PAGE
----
To compare the 2 groups of women, the Student’s t-test was used when the Pearson’s Chi-squared test was not applicable. During the multivariate analysis, the odds ratio (OR) was calculated to measure the effects of variables whose P-value is ≥ 20% during the univariate analysis on the occurrence of urinary incontinence after treatment of obstetric VVF. Statistical significance was made when the P-value is less than 0.05. Our data was processed by Epi-info software version 7.1.3 and then exported to Statistical Package for Social Scientists version 21 for analysis.

Ethical considerations: the research protocol was submitted to the administration of the respective sites for validation before the start of data collection. Confidentiality was guaranteed.

3. Results

Of the 1347 closed VVF, 1167 women (86.64%) had a bladder continence and 180 women (13.36%) [8.46; 18.26] had UI. The proportion of UI in relation to all 1770 VVF treated was 10.17% [8.76; 11.57].

Average age 36.74 years [35.74; 39.72]; from 15 to 70 years old. 103 (57.22%) [49.65; 64.55] had an age between 15 to 18 years at the time of the first parity and 7.78% [4.32; 12.71] under 15 years old. They were married in 60.56% housewives 85.38% and lived in rural areas 88.33%. Women with UI had a higher first parity rate compared to those without UI. The mean age of VVF was 12.67 (±1.72) with extremes of 0.03 and 50 years. The clinical features were marked by destruction of the bladder neck and urethra with a predominance of type 3 in the group of women with UI (Table 1).

Among these 180 incontinent women, vaginal approach was the most used surgical approach in 174 women (97.89%). The mean duration of the urinary catheter was 18.36 (±11.85) from 7 to 21 days. Postoperative features were marked by the shortness of the urethra in 107 cases or 59.44% and the decrease in bladder capacity in 73 cases or 40.55%. Stress UI was the most common type in 43.33%. 7% had urinary urgency UI, and 4% had mixed UI. However in 81 women (45%), the type of UI was not determined. The surgical procedures consisted in addition to fistulorraphy, urethroplasty, making of a new cervix.

Table 1. Comparison of the clinical characteristics of vesicovaginal fistulas in the 2 groups of women in Guinea from January 1, 2005 to January 1, 2015.

*Type: type 1: (rétro trigonal, trigonal), type 2 (bladder neck, urétral, urétral cervix without transversal section) et type 3 (cervix, urétral, urétral cervix with transversal section).

Table 2. Multivariate analysis of risk factors for urinary incontinence after obstetric vesicovaginal fistula treatment in Guinea from January 1, 2005, to January 1, 2015.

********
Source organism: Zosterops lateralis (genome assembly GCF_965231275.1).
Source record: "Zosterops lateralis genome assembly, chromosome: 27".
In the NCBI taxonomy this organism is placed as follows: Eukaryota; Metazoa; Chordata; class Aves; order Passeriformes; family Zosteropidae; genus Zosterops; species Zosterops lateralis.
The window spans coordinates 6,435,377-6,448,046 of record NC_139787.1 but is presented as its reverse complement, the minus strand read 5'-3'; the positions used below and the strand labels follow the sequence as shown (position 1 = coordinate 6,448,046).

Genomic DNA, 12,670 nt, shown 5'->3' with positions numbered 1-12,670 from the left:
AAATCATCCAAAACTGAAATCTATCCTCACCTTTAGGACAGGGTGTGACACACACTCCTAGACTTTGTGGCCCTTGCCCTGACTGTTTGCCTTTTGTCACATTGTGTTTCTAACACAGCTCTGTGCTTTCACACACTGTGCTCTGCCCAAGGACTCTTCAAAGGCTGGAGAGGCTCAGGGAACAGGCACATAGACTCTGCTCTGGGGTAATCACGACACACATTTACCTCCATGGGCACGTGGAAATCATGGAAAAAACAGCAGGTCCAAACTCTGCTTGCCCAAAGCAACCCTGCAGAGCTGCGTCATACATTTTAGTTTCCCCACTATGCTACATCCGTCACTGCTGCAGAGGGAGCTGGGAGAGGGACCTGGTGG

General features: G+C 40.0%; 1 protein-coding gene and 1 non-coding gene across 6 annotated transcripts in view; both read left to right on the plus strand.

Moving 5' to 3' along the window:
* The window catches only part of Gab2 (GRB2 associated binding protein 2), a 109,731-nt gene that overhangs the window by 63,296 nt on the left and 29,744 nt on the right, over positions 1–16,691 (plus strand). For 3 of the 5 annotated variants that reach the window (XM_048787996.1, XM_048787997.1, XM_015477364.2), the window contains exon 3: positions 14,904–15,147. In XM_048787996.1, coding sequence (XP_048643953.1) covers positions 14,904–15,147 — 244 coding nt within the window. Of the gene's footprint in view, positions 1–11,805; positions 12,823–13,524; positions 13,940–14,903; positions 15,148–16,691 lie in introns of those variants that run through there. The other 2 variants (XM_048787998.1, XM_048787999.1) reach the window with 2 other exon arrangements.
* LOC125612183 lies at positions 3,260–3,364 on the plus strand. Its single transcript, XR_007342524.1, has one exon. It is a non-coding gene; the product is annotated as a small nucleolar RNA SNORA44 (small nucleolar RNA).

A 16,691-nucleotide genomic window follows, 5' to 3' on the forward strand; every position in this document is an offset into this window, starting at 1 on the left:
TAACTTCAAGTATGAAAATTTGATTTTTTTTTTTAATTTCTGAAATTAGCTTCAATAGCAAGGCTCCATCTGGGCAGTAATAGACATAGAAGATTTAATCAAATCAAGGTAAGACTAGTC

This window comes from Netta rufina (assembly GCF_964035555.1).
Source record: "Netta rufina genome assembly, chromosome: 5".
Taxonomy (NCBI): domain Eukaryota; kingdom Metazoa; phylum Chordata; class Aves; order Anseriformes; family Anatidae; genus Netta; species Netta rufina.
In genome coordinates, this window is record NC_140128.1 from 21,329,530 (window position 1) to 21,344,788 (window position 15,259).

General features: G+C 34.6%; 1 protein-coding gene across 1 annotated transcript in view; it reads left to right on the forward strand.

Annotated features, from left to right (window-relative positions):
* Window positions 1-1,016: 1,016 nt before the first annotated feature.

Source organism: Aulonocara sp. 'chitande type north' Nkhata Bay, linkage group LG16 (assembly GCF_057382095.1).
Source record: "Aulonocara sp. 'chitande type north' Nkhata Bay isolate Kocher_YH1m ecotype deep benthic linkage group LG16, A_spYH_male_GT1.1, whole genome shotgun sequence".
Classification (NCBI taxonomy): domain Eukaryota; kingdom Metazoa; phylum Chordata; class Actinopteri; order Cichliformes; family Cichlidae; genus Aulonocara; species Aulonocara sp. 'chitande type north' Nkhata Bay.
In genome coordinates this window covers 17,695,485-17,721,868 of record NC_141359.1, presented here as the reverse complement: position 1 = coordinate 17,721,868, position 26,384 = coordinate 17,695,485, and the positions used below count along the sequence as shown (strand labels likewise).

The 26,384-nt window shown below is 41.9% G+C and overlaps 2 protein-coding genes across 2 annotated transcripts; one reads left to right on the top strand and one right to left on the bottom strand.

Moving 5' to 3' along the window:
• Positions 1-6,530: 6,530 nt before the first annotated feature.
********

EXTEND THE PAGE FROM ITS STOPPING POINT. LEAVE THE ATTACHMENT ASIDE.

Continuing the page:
Table 3. Comparison of the number of obstetric VVF documented in Guinea to wich in other countries.

Women with UI had the most multiple procedures to get the fistula closed. The risk factors are represented in Table 2.

4. Discussion

VVF is a public health problem whose circumstances of occurrence and incidence vary according to the level of health development from one country to another [5]. One of the most visible indicators of the huge differences in health between developed and developing countries is the persistent incidence of obstetric fistula in resource-poor regions [6]. We compare the number of documented fistulas compared to other countries [5] [6] [7] [8] (Table 3).

The frequency of UI after closure of obstetric VVF was 13.36% 95% [8.46; 18.26]. This result, although less than 17.5% [14.8 to 20.2] found by A. Delamou [9] in Guinea, the difference is not statistically significant. A. Lewis [8] in Sierra Leone reports a 10% prevalence of UI after FVV repair. The average age of incontinent women was 36.74%. R. Kimassoum [7] in Chad found an average age of 26.8 years. In the series of A. Browning [10] in Ethiopia, the women were younger 22.5 years. One hundred and three (103) women were between 15 and 18 years of age at the time of the first parity. Analysis of the obstetric history shows that 26.11% of incontinent women continued to conceive even though their fistulas were not closed. The time of surgery is much discussed, but in most cases, a 3-month deadline is respected. Early management could expose to inflammatory tissue and tissue bleeding easily [2]. Women lived with their fistula from 0.03 to 50 years. In Ethiopia, A. Browning [10] found fistulas between 0.16 and 50 years old.